RE: Research paper of Justice KT Thomas on conversion
BIRD will soon publish the K.T.Thomas lecture and following is the foreword written to iy by Dr. C.T.Kurien:
The Indian Constitution guarantees to every citizen the right to propagate religion subject to public order and morality as also the freedom to change religion. But neither of these or even the two taken together can be interpreted as the "right to convert", says the distinguished jurist and retired judge of the Supreme Court, Justice K.T.Thomas in his Stanley Samartha Memorial Lecture. Those Christians who hold the view that a primary Christian obligation is to convert others into the Christian religion and use the words of Jesus as recorded in the Gospel according to Mathew 28:19 to justify it may find Justice Thomas's position rather confusing, if not totally unacceptable. But a closer look at that frequently invoked Gospel text may suggest that it was not an exhortation to add to the numerical strength of the Christian religion or any of its many branches. For one thing when Jesus gave this command there was no Christian religion. But more than that, it is necessary to reflect on the essence of the mission of Jesus to understand the true import of his farewell message. Jesus was a Jewish teacher and my understanding is that he was challenging the Jewish people to think of God, the creator of all things, not as an exclusive Jewish deity, but as the loving and caring Father of human beings of all nations and all ages. If Jesus is seen as the messenger of this all inclusive view of the human family, then conversion ceases to be the main concern of Christians and the commandment to love neighbours, with all their differences, including religious ones, takes precedence. What then of religious conversations? If the essence of religion is the quest for truth, and it is natural that different individuals and groups have but partial perceptions of truth, religious conversations and dialogues will continue. This is more so where one lives in a context of religious plurality as in our country. But religious conversations then cannot be just fault-finding exercises, and certainly not condemnations. Rather, they must be the search for greater understanding of different positions and expositions remembering that religious truths have frequently been communicated through variety of idioms, figures of speech, and often through myths of different ages and cultures. It is not an easy task. What Justice Thomas states is that the Indian Constitution guarantees the freedom to pursue this line as also to change one's position if it leads to that. He asks everyone, Christians particularly, to go about religious conversation and propagation of this kind with sincerity, great humility, and above all, with deep sensitivity. This was also the plea that Prof. Stanley Samartha so fervently made during his life and which is more relevant today than ever before. It is my privilege to commend Justice Thomas's lecture to a wider audience through this publication.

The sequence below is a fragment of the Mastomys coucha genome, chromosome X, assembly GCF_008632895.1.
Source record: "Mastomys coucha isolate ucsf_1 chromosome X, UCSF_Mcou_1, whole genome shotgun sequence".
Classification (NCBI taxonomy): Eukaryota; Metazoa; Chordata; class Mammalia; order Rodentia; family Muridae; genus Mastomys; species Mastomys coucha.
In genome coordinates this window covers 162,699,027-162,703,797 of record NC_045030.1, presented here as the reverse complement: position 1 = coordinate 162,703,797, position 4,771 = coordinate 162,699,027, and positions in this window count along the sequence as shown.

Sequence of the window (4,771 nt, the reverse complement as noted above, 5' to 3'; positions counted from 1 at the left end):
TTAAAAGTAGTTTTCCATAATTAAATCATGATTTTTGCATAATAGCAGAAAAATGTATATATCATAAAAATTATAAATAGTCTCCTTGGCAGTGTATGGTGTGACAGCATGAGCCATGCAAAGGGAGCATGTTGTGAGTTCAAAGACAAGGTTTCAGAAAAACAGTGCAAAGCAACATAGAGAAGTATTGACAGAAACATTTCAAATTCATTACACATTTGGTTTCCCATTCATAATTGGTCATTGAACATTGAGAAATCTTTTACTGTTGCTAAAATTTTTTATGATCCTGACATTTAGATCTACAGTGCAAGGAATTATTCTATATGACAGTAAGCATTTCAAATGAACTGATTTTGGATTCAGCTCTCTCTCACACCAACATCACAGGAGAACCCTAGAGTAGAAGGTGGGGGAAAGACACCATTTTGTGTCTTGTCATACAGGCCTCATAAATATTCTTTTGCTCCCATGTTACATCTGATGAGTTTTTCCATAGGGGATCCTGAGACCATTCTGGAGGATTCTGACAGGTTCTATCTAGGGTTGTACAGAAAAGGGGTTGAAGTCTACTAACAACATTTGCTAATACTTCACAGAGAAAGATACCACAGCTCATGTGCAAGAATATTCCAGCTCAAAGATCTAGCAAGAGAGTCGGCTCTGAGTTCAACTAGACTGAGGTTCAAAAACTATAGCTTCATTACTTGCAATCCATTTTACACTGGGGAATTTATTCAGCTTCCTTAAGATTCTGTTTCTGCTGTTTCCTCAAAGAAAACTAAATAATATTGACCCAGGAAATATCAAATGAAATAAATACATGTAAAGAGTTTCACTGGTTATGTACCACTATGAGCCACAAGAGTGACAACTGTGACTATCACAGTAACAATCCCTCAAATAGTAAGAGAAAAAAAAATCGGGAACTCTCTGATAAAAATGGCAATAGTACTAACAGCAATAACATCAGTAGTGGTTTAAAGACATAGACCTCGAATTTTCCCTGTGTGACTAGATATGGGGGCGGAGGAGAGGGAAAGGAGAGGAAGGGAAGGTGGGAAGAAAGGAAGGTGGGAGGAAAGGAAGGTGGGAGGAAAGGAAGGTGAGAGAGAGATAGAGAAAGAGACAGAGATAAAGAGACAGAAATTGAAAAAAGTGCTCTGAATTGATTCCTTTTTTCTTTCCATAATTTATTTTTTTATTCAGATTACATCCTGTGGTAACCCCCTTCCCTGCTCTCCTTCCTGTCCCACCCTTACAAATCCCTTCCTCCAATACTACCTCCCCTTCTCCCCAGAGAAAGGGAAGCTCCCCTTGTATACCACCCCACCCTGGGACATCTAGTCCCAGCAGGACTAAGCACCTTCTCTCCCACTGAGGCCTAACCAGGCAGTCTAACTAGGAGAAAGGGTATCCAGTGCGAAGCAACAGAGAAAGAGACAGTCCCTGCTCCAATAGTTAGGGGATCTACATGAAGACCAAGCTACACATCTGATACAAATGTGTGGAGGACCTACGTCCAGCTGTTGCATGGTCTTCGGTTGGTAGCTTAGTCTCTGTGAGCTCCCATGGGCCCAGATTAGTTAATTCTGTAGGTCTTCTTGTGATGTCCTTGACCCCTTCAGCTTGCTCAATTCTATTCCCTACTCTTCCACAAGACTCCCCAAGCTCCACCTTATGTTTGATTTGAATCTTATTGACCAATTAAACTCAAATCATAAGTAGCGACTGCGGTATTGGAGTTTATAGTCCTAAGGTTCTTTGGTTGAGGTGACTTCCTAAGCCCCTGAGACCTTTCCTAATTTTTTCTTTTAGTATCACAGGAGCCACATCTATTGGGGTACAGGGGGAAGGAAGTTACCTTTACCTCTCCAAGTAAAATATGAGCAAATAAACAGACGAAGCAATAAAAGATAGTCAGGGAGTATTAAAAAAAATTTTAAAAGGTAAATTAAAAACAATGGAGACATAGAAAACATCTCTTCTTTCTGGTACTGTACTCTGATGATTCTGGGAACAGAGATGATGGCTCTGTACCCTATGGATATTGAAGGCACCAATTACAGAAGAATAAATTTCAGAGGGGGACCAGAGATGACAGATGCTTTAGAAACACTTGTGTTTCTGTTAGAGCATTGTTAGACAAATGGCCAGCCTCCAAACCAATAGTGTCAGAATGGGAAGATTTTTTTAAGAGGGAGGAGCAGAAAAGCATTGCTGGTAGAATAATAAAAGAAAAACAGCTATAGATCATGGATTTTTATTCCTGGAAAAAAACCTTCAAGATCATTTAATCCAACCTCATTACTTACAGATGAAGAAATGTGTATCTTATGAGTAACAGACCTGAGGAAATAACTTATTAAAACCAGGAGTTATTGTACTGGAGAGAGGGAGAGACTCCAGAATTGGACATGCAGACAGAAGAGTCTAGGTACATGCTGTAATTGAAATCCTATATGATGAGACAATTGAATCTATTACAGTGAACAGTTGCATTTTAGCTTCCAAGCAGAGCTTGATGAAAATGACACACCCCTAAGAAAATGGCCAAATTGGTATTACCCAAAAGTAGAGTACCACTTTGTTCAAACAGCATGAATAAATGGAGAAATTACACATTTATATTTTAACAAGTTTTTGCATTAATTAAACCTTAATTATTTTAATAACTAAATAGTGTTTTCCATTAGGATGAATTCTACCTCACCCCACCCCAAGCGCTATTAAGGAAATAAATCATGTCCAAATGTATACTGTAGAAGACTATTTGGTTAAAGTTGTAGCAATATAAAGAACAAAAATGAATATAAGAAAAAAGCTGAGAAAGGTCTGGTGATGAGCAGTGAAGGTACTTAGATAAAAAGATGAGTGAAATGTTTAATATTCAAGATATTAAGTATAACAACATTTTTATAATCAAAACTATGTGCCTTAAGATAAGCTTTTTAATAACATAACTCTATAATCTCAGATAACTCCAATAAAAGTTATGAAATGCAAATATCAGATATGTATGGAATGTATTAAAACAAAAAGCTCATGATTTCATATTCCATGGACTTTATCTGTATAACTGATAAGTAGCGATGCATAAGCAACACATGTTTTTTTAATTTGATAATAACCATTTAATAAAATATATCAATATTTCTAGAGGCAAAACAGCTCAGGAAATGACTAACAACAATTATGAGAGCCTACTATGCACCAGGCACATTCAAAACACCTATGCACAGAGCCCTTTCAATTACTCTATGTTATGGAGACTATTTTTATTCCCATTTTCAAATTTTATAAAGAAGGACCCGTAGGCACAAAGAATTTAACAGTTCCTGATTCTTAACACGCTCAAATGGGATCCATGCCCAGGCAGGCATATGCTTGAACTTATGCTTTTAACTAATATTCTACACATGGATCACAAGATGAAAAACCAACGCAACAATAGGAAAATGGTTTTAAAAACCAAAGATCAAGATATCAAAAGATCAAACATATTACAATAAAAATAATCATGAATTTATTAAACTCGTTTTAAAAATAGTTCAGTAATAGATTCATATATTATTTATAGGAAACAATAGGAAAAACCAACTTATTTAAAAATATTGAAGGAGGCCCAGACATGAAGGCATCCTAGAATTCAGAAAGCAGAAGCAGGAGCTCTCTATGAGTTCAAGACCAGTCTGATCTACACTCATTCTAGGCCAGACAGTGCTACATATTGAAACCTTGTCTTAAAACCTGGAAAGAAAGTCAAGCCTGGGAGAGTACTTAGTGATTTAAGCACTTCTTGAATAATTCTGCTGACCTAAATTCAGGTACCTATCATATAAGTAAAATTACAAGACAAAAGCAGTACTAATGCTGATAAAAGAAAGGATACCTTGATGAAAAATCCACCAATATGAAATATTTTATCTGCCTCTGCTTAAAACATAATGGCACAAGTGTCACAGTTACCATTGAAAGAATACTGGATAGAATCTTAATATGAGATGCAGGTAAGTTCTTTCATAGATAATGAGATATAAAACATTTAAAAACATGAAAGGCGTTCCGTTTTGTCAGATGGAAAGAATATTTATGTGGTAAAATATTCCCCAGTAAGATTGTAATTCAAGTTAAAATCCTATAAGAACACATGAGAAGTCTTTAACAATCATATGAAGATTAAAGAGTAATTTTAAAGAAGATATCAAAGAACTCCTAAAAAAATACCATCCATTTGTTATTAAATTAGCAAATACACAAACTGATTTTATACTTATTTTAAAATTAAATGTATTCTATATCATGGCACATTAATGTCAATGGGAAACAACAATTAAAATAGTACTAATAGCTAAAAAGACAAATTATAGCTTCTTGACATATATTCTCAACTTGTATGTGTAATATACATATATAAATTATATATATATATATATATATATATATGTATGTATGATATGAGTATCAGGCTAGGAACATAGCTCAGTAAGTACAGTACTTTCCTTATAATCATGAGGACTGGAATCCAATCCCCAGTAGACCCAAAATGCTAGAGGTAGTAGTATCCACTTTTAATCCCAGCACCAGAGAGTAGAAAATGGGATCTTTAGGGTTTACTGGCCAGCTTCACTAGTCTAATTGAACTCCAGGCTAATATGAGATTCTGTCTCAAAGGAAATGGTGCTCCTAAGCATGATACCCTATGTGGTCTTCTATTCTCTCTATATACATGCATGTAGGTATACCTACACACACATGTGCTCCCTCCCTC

C. T. Kurien __._,_.___
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